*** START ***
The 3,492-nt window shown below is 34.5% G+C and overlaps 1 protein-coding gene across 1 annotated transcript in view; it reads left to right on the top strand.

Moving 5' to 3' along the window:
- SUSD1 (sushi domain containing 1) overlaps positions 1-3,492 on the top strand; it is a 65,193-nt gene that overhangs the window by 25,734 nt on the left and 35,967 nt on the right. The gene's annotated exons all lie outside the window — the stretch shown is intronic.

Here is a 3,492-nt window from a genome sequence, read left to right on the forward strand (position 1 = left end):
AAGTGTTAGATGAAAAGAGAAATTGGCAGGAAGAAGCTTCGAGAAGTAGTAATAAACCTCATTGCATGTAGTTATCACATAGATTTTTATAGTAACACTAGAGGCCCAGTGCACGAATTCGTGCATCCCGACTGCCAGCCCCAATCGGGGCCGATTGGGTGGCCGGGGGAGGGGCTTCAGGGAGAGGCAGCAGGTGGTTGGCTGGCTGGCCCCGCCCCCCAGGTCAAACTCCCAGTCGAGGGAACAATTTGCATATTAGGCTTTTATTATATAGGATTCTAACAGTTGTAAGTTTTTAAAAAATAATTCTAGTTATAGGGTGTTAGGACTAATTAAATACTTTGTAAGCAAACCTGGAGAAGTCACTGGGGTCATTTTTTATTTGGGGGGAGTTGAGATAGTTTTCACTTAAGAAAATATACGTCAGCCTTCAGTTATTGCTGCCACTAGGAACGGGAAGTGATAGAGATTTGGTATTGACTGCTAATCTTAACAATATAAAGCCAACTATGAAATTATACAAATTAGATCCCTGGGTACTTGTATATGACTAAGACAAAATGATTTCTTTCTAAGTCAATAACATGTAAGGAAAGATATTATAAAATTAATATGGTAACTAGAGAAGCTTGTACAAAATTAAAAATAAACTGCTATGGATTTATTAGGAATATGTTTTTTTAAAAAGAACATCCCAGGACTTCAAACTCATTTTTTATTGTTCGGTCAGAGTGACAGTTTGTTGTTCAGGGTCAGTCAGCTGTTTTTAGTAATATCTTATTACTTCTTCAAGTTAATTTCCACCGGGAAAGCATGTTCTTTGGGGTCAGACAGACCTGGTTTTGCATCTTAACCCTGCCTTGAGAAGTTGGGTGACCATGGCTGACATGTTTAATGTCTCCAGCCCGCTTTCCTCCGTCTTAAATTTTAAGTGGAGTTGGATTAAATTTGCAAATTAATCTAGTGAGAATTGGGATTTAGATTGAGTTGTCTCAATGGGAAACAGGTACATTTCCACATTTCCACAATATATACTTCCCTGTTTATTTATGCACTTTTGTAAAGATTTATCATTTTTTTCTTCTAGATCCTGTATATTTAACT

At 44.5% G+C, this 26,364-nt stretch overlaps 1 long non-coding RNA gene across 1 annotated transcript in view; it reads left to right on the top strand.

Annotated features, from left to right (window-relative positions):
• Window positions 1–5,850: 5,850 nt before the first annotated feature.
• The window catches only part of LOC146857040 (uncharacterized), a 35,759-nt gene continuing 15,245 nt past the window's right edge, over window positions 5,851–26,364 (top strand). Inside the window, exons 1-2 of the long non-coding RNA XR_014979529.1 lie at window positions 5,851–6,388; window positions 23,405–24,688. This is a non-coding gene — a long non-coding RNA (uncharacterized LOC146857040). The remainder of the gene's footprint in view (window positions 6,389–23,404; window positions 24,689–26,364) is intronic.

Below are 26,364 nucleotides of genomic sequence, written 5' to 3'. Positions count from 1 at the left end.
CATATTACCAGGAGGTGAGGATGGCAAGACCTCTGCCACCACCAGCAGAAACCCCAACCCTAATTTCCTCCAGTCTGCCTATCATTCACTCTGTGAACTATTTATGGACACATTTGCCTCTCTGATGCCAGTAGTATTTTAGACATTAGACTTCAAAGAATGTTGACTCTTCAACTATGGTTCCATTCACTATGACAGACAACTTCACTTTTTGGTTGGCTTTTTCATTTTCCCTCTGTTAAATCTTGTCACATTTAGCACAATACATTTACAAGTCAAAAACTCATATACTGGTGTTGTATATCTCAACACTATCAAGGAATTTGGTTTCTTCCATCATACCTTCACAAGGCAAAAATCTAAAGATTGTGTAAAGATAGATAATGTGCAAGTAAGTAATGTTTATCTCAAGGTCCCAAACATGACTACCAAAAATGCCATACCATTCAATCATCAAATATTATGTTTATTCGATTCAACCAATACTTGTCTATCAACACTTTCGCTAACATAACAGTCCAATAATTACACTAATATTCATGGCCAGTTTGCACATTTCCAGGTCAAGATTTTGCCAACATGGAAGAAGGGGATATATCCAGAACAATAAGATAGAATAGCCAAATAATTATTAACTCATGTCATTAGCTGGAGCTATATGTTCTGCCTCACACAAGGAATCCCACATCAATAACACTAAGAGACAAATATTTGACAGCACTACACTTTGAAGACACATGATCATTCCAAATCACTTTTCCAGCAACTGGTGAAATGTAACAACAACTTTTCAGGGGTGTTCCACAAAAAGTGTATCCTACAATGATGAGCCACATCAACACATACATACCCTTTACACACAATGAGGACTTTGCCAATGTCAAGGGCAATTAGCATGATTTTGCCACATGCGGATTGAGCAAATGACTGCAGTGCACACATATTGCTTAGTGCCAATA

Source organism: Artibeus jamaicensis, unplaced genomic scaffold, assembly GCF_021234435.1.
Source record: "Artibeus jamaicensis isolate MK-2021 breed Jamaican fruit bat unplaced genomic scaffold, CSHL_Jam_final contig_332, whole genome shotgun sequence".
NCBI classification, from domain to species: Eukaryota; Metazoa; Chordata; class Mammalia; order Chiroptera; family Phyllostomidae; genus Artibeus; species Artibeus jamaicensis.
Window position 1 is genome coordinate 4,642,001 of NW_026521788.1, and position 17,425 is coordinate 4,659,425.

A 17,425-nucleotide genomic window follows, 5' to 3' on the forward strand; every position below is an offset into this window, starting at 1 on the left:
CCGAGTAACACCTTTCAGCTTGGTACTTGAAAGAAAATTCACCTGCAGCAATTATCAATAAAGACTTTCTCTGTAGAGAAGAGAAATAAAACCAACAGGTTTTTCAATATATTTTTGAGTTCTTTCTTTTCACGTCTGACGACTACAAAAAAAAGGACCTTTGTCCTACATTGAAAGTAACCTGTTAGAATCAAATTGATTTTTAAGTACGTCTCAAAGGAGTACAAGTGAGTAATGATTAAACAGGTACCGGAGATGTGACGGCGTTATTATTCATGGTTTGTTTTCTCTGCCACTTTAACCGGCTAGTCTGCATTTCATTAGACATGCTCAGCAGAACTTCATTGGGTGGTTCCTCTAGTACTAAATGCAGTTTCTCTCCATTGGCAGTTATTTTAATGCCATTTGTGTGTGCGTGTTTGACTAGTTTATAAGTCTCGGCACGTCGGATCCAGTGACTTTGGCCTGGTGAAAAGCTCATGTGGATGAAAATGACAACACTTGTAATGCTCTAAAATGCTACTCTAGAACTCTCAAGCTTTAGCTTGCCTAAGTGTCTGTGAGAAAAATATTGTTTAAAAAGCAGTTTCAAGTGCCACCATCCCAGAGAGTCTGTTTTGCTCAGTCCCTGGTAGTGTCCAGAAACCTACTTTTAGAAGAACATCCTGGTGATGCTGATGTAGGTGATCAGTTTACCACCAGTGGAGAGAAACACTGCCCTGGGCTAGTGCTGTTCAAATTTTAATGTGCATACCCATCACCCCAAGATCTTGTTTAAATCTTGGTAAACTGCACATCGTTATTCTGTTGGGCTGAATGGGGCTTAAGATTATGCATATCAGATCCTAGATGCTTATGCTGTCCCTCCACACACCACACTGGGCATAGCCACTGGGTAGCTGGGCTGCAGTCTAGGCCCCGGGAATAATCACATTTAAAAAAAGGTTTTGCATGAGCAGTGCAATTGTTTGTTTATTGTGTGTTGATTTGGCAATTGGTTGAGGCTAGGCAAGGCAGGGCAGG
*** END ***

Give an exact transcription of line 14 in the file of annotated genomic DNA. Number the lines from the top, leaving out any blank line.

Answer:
NCBI classification, from domain to species: Eukaryota; Metazoa; Chordata; class Mammalia; order Chiroptera; family Phyllostomidae; genus Artibeus; species Artibeus jamaicensis.